In the wake of the rejection of the planning application for the North Lewis Windfarm, Western Isles Council has protested that it acted in the best interest of the islands. Even though the vast majority of people were opposed to the scheme, the Council steadfastly held firm to its convictions and attempted to force the scheme through.
It is of course a local authority's duty to keep an eye on the greater picture and endeavour to do the best for its area. However, the primary reason for rejection for the windfarm was in evidence from 2004 onwards, when the planning application was launched. It is therefore far from the islands' interests to have millions of pounds squandered on a planning application which was fatally flawed from day one.
From my personal perspective, it is breathtakingly myopic to put one's eggs all in the one basket (that of wind energy), and not take a broader view. I had an inkling of hope in the wake of the announcement by the Scottish Energy Minister that he was rejecting the application, when the Vice-Convener announced that he was disappointed, but that a wider view would now be adopted in its renewables policy. Not so, I have to note.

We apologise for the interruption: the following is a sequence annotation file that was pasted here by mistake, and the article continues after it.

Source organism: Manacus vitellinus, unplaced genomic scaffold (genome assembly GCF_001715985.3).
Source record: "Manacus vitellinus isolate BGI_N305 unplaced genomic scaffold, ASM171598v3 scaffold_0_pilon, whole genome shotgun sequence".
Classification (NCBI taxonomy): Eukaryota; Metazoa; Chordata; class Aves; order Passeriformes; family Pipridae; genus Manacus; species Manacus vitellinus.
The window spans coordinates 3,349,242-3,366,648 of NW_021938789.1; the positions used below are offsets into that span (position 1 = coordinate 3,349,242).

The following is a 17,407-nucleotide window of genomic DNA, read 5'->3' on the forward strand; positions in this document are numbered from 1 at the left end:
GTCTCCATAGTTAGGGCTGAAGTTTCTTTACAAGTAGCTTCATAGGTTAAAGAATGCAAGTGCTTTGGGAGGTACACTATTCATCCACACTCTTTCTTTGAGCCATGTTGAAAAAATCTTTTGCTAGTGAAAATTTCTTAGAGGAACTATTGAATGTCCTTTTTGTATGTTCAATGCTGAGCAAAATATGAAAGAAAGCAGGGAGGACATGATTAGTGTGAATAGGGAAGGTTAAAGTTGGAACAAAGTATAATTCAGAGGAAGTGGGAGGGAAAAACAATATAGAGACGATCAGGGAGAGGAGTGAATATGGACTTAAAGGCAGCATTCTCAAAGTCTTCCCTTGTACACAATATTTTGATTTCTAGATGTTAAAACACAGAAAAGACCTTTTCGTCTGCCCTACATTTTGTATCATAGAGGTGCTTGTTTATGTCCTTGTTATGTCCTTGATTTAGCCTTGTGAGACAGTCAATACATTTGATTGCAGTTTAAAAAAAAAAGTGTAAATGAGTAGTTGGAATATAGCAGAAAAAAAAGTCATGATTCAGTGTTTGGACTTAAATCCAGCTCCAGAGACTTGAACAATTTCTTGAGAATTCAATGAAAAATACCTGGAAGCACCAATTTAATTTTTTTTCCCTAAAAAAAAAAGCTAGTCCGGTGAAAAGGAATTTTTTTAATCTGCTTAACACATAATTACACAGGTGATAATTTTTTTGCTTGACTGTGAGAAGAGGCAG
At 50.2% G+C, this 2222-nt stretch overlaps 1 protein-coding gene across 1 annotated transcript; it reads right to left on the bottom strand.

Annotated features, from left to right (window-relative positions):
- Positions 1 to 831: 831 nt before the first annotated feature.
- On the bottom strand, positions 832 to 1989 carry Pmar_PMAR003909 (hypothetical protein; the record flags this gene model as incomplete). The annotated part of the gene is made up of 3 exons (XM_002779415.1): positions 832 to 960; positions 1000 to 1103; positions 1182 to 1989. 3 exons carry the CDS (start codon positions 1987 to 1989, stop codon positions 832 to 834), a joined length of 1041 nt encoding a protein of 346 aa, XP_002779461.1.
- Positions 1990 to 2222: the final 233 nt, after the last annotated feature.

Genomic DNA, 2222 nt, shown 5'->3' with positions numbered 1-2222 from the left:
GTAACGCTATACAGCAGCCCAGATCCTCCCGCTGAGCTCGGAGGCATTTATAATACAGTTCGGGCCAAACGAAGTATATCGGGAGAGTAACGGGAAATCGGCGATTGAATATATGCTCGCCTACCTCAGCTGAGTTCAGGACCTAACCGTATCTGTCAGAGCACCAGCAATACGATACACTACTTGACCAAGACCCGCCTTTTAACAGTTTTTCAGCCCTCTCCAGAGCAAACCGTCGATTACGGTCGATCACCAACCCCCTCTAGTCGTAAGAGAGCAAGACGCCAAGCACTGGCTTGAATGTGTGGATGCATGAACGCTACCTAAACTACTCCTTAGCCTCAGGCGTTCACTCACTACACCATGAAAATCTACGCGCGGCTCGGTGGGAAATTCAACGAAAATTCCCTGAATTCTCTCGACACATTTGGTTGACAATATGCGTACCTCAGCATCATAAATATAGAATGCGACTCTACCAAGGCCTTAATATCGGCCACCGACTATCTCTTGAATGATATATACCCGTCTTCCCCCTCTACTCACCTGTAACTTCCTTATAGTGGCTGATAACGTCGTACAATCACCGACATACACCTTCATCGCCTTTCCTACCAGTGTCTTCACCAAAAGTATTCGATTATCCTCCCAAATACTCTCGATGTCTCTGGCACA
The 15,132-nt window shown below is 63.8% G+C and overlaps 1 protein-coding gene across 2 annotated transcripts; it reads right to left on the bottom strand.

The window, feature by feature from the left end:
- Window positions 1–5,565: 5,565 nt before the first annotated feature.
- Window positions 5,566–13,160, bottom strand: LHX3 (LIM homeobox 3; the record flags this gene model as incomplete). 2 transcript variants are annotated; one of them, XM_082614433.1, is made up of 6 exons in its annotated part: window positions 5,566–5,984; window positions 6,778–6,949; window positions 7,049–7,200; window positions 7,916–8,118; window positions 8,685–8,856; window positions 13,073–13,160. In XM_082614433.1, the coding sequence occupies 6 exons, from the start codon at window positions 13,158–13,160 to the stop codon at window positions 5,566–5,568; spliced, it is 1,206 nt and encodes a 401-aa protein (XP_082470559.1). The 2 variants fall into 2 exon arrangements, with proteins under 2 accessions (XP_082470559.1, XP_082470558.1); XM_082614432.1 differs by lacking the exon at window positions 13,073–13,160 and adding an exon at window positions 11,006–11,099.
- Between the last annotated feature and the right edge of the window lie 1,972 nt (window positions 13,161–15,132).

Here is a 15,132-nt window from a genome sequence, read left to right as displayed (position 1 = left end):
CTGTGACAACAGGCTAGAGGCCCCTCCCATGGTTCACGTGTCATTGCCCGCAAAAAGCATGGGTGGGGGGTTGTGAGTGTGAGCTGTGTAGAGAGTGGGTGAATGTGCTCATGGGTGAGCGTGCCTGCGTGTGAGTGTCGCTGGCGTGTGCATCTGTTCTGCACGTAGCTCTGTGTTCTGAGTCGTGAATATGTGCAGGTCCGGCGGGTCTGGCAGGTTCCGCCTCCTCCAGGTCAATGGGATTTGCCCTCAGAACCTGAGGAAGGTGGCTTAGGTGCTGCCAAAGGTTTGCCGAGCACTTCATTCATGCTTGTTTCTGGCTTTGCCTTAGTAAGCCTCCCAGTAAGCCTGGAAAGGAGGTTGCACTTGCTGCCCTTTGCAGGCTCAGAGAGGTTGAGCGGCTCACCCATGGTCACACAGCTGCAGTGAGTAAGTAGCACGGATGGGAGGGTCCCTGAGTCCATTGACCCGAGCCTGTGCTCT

On May 13th, a public inquiry will be launched into the Eishken Windfarm application, in which the Council is reported to be scathing about the RSPB - which is not allowed to speak at the inquiry. The Eishken Windfarm is in close proximity to a designated National Scenic Area. Following a number of amendments, the Council has approved a scheme of 53 turbines.
There is yet hope for those who are opposed to the idea of windfarms in Lewis. If an interconnector is not deemed to be viable now that the North Lewis scheme has fallen through, the other two windfarms (Park and Eishken) will not be able to be built.